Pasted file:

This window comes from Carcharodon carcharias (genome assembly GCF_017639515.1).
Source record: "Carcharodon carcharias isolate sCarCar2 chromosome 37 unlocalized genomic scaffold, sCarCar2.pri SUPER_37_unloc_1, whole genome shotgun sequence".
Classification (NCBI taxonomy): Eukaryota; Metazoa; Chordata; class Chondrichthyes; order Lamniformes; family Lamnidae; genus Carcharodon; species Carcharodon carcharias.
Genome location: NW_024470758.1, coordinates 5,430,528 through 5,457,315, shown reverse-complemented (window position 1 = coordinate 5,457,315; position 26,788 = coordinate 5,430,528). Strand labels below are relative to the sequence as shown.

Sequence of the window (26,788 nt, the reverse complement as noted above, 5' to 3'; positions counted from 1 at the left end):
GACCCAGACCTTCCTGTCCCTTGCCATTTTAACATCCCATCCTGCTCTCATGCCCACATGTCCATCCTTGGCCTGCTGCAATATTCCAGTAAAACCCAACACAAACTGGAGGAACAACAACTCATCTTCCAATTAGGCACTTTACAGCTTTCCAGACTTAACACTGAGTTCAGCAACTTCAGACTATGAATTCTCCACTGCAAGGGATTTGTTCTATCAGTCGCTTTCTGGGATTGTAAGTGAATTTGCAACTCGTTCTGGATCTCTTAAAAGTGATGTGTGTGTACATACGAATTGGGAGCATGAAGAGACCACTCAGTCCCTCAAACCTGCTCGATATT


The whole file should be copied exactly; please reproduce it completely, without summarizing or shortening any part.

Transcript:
This window comes from Carcharodon carcharias (genome assembly GCF_017639515.1).
Source record: "Carcharodon carcharias isolate sCarCar2 chromosome 37 unlocalized genomic scaffold, sCarCar2.pri SUPER_37_unloc_1, whole genome shotgun sequence".
Classification (NCBI taxonomy): Eukaryota; Metazoa; Chordata; class Chondrichthyes; order Lamniformes; family Lamnidae; genus Carcharodon; species Carcharodon carcharias.
Genome location: NW_024470758.1, coordinates 5,430,528 through 5,457,315, shown reverse-complemented (window position 1 = coordinate 5,457,315; position 26,788 = coordinate 5,430,528). Strand labels below are relative to the sequence as shown.

Sequence of the window (26,788 nt, the reverse complement as noted above, 5' to 3'; positions counted from 1 at the left end):
GACCCAGACCTTCCTGTCCCTTGCCATTTTAACATCCCATCCTGCTCTCATGCCCACATGTCCATCCTTGGCCTGCTGCAATATTCCAGTAAAACCCAACACAAACTGGAGGAACAACAACTCATCTTCCAATTAGGCACTTTACAGCTTTCCAGACTTAACACTGAGTTCAGCAACTTCAGACTATGAATTCTCCACTGCAAGGGATTTGTTCTATCAGTCGCTTTCTGGGATTGTAAGTGAATTTGCAACTCGTTCTGGATCTCTTAAAAGTGATGTGTGTGTACATACGAATTGGGAGCATGAAGAGACCACTCAGTCCCTCAAACCTGCTCGATATT